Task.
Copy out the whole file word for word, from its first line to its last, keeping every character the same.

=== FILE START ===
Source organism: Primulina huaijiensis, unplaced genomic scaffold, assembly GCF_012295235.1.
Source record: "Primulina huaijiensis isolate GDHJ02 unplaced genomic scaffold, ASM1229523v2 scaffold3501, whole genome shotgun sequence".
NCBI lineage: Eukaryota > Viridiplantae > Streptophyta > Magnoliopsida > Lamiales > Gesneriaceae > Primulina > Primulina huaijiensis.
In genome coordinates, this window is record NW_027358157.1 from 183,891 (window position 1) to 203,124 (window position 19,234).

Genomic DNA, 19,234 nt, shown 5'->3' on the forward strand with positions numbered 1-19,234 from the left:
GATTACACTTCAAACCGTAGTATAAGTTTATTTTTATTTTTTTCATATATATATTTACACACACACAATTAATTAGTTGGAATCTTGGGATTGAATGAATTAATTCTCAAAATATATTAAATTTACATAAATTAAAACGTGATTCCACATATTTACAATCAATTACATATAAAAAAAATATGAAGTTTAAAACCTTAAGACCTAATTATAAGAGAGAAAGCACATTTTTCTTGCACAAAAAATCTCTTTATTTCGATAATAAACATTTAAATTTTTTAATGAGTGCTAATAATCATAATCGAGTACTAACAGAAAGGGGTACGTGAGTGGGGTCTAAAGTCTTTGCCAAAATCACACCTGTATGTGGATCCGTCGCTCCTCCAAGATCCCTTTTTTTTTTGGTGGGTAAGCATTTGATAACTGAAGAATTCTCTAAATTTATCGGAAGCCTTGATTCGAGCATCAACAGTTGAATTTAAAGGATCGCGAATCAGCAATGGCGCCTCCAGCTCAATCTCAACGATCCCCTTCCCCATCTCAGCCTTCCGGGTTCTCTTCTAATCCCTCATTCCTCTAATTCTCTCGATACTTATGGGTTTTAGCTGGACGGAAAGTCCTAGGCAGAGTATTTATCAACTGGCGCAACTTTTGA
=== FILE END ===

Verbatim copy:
Source organism: Primulina huaijiensis, unplaced genomic scaffold, assembly GCF_012295235.1.
Source record: "Primulina huaijiensis isolate GDHJ02 unplaced genomic scaffold, ASM1229523v2 scaffold3501, whole genome shotgun sequence".
NCBI lineage: Eukaryota > Viridiplantae > Streptophyta > Magnoliopsida > Lamiales > Gesneriaceae > Primulina > Primulina huaijiensis.
In genome coordinates, this window is record NW_027358157.1 from 183,891 (window position 1) to 203,124 (window position 19,234).

Genomic DNA, 19,234 nt, shown 5'->3' on the forward strand with positions numbered 1-19,234 from the left:
GATTACACTTCAAACCGTAGTATAAGTTTATTTTTATTTTTTTCATATATATATTTACACACACACAATTAATTAGTTGGAATCTTGGGATTGAATGAATTAATTCTCAAAATATATTAAATTTACATAAATTAAAACGTGATTCCACATATTTACAATCAATTACATATAAAAAAAATATGAAGTTTAAAACCTTAAGACCTAATTATAAGAGAGAAAGCACATTTTTCTTGCACAAAAAATCTCTTTATTTCGATAATAAACATTTAAATTTTTTAATGAGTGCTAATAATCATAATCGAGTACTAACAGAAAGGGGTACGTGAGTGGGGTCTAAAGTCTTTGCCAAAATCACACCTGTATGTGGATCCGTCGCTCCTCCAAGATCCCTTTTTTTTTTGGTGGGTAAGCATTTGATAACTGAAGAATTCTCTAAATTTATCGGAAGCCTTGATTCGAGCATCAACAGTTGAATTTAAAGGATCGCGAATCAGCAATGGCGCCTCCAGCTCAATCTCAACGATCCCCTTCCCCATCTCAGCCTTCCGGGTTCTCTTCTAATCCCTCATTCCTCTAATTCTCTCGATACTTATGGGTTTTAGCTGGACGGAAAGTCCTAGGCAGAGTATTTATCAACTGGCGCAACTTTTGA